Out of the 48 million Americans that claim some degree of hearing loss, 60 percent are presently in the workforce. That means millions of Americans head to work each day with less than optimal hearing.
We know that hearing loss adversely impacts general physical, social, and mental health, but what about the financial effects? Does hearing loss impact salary, and does the treatment of hearing loss help?
The Better Hearing Institute set out to find answers to these questions in a study titled The Impact of Untreated Hearing Loss on Household Income. Here’s a quick review of the study, the results, and the implications.
The Better Hearing Institute (BHI) started by mailing a brief screening survey to 80,000 households across the US. This helped to identify around 16,000 people with hearing loss.
Using the list of 16,000 people with hearing loss, more detailed surveys were delivered to the following two groups:
- A random sample of 3,000 individuals with hearing loss that presently own hearing aids.
- A random sample of 3,000 people with hearing loss that do not own hearing aids.
The seven page survey included questions about demographics, hearing loss, hearing aid usage and satisfaction, future plans, and career information. Each respondent was also asked several questions about their hearing loss degree, which led to one of four categories from mild to profound.
With all of this data, the researchers could now:
- Compare income to the level of hearing loss
- Compare income to those who used hearing aids and those who did not
The results show that hearing loss influences income
Individuals with profound hearing loss were found, on average, to earn $12,000 less per year than those with mild hearing loss. The results also plainly showed that as the degree of hearing loss increased, income dropped proportionally.
And the overall economic cost to society?
According to the study, the calculated cost of lost earnings due to untreated hearing loss in the US is $122 billion, which results in a projected $18 billion of unrealized federal taxes.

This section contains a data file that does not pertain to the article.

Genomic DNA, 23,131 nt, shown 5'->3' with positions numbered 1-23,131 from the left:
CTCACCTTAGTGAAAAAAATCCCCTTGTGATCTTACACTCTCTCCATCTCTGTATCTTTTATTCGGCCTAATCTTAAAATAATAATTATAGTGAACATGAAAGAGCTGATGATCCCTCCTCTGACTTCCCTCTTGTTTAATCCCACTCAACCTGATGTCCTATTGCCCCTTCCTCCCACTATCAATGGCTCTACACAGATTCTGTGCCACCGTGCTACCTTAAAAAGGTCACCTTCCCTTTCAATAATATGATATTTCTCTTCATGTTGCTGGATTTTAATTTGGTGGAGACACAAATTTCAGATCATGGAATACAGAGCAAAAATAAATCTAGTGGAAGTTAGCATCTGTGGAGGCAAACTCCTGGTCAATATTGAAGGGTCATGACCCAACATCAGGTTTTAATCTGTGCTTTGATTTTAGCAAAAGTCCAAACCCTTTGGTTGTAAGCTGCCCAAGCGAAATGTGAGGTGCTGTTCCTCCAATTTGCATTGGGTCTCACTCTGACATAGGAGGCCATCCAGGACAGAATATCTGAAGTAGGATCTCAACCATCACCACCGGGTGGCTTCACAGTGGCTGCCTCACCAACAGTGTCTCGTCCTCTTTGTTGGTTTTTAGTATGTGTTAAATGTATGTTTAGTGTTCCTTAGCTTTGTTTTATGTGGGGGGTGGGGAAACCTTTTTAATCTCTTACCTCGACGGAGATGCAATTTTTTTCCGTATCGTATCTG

However, all is not lost. The study also revealed, most importantly, that wearing hearing aids was found to mitigate the income effects of hearing loss by 50 percent.
Implications for professionals with hearing loss
Does the use of hearing aids really lead to an increase in income? Isn’t it possible that people who have a higher salary are simply in a better position to afford hearing aids, so are therefore more likely to own and use them?
It’s a legitimate question, but there’s good reason to believe that wearing hearing aids can, in fact, boost income, through enhanced productivity. In regard to employment, hearing loss can:
- Take people out of the job market, or out of contention for promotion, causing higher levels of unemployment and underemployment.
- Cause people to make mistakes at work, limiting promotions.
- Create communication barriers, limiting productivity. Most jobs require effective verbal communication, and this is assessed as a principal aspect of job performance.
- Reduce overall social and mental well being, leading to depression, exhaustion, impaired cognition, and a proportionate decrease in job performance.
For these reasons, treating your hearing loss will most likely improve your job performance, and, as a result, your earning potential.
What are your thoughts? Have you encountered problems at work due to hearing loss, and have hearing aids helped?